The June meeting of the Criminal Justice Policy Committee (CJPC) included the introduction of a new chair, the results of new research conducted on sentencing disparities in the state of Michigan and a review of our state’s habitual offender statute.

Overseeing her first meeting was the new Chair Amanda Burgess-Proctor, an associate professor of criminal justice at Oakland University. Her first order of business was discussing the mandate for the continuation of the commission, which is set to expire in September 2019.

During the last legislative session, the Michigan Senate passed a bill that would have extended the commission’s mandate for four years. However, the ultimately successful House version extended the CJPC for only nine months.

Even when a legislator deeply cares about an issue, they often don’t have time to get new ideas or even to follow up and ensure already-passed reforms are successful. So, they often turn to non-partisan commissions made up of subject-area experts, like the CJPC.

When you imagine the sheer amount of legislation proposed during any one legislative session and the broad categories each legislator needs to understand, it is easy to see the value in creating legislatively empowered expert commissions to provide advice and suggest alternatives.

Sen. Peter Lucido (R-Shelby Township), Chair of the Senate’s Judiciary and Public Safety Committee, and Sen. Sylvia Santana (D-Detroit), both of whom participated in the meeting, expressed support for extending the commission’s mandate. Chair Burgess-Proctor arrived at consensus for sending a letter to the legislative leadership asking for an extension of the commission’s authority.

Next on the agenda was an update from Grady Bridges, the commission’s data administrator, about his newly finished report “Evaluation of Straddle Cell Sentencing in Michigan: Class E Felonies.”

This might sound a bit complicated, but Bridges was presenting a report about how judges actually applied straddle cells for people with Class E Felonies in the State of Michigan in order to determine if those decisions were made appropriately.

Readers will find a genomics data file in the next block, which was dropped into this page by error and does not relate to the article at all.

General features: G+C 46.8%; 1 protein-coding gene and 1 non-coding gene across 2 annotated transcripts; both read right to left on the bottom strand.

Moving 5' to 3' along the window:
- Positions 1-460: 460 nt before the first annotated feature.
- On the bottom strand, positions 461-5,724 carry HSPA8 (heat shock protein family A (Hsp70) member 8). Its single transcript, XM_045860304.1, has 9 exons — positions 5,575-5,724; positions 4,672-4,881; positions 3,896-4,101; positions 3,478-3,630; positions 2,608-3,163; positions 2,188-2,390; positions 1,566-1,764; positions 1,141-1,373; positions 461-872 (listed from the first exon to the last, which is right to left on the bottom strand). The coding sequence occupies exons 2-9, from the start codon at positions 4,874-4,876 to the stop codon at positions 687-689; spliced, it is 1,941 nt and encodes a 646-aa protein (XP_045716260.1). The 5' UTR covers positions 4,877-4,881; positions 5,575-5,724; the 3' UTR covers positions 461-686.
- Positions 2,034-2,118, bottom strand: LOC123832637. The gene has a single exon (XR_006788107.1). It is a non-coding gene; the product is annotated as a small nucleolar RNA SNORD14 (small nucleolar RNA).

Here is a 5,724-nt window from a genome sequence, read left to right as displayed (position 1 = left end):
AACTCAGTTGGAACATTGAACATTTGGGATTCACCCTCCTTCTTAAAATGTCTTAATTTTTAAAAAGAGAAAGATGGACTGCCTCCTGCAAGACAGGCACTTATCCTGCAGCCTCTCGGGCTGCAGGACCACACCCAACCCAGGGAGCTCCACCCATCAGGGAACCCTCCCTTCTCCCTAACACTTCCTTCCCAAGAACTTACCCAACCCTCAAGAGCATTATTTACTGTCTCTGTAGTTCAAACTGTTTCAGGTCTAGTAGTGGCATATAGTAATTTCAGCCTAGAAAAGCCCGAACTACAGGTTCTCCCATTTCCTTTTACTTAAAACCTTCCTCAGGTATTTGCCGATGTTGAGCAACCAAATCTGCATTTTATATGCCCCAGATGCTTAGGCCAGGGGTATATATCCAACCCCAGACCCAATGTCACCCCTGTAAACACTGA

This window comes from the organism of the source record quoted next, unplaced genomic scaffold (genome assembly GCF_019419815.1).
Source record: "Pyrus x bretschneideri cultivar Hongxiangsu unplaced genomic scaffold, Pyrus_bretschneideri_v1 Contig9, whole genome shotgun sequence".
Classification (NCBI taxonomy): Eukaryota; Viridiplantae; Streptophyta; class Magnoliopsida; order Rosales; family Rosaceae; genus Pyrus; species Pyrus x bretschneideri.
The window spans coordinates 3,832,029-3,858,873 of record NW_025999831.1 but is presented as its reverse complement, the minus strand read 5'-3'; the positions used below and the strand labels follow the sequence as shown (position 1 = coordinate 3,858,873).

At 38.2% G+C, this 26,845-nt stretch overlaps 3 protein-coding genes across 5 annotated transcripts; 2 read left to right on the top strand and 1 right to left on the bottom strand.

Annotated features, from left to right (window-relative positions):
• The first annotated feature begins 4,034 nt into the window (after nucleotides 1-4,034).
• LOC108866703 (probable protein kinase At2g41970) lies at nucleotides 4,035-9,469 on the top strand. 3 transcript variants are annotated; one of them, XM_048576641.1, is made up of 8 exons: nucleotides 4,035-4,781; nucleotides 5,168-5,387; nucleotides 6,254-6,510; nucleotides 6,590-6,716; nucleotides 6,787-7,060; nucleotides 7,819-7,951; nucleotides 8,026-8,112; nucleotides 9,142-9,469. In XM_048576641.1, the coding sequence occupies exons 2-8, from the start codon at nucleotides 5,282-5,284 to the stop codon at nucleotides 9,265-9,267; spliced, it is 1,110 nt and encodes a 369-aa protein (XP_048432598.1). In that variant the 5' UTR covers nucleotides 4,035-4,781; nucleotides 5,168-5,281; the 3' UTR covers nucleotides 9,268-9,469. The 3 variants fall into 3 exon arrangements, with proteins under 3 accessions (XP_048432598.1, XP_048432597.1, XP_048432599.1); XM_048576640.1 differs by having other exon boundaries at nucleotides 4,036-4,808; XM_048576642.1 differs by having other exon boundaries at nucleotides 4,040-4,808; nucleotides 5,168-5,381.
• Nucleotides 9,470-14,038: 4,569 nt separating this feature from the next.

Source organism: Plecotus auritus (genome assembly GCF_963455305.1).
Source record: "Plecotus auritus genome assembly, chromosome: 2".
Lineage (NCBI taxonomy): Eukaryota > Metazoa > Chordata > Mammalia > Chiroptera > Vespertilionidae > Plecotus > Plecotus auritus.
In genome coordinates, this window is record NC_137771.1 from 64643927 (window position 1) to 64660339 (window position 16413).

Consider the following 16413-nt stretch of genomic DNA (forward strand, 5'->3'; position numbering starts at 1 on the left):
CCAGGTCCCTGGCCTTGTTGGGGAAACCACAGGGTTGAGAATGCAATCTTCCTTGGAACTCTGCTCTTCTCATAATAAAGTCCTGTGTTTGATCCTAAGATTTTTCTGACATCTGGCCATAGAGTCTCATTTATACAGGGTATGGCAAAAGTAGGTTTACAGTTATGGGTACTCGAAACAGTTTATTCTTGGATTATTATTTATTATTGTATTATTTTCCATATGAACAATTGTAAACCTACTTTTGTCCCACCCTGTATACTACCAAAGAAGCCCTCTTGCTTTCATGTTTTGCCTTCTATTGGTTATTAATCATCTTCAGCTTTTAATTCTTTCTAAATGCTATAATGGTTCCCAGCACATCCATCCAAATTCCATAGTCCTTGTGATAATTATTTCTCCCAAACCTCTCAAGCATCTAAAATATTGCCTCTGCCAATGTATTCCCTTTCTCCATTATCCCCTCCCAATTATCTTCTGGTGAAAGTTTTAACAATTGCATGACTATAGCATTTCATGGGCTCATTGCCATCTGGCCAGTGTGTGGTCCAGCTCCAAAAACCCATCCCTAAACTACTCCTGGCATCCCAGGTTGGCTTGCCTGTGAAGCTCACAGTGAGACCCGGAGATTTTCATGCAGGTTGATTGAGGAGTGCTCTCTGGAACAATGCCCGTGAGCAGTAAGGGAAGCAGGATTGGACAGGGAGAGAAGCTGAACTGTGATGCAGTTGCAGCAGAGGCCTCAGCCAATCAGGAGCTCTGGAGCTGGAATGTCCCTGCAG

So, what are straddle cells?

Judges have been given the discretion by statute, in certain circumstances, to sentence people for certain designated crimes to either jail or prison time. Jails generally only hold people who have been sentenced for up to a year of incarceration. So these sentences start with periods of incarceration at one year or less and move up from there. The sentencing guidelines contain boxes (or cells) explaining where someone’s crime fits in the guidelines, so when the cell doesn’t suggest either jail or prison time, it is referred to as a “straddle cell.”

One of the original mandates of the CJPC was to explore the possibility that our sentencing guidelines were being applied in racially disparate ways. Investigating how this plays out in different parts of the sentencing guidelines can help determine which areas need to change and what changes might be necessary to ensure our system is generating fair sentencing outcomes.

This new report found eight issues significantly related to someone being sentenced to prison instead of jail in these cases: conviction method (trial vs. plea), attorney status (retained vs. appointed), employment status, offense crime group, gender, race, age, and the circuit court where the person was sentenced.

Since the report was just released on June 6, it was decided that the members take some time to digest the data, draw conclusions and make suggestions for recommendations the commission can discuss and potentially report back to the Legislature.

The final agenda item was a briefing on the basics of Michigan’s habitual offender statute. This statute allows prosecutors to ask for and judges to sentence people beyond the ceiling set by sentencing guidelines based on the number of times they have been found guilty of prior crimes.

For example, in a widely publicized case, a man was found guilty of selling three pounds of marijuana, which usually carries a maximum sentence of 15 years. The person arrested for selling the drugs had a previous felony background, and a search of his home subsequent to his arrest turned up several firearms. Possessing a firearm while having a felony record usually brings a maximum sentence of five years. Because the previous convictions, each of the additional charges made him eligible for charges under the habitual offender statute, so he was charged as a habitual offender and sentenced to 40-60 years in prison.

One of the issues raised in the discussion of the habitual statute was the notion of being doubly penalized for having a prior record. In other words, you get put in a different category of potential punishment for having a prior record, and then once you are put in the habitual category, you can be punished again based on that same prior record.

The meeting ran out of time soon after this conversation began, and there wasn’t time to get much beyond the double-counting problem.

The next meeting of the CJPC has been set for July 10.

~Policy Analyst Josh Hoe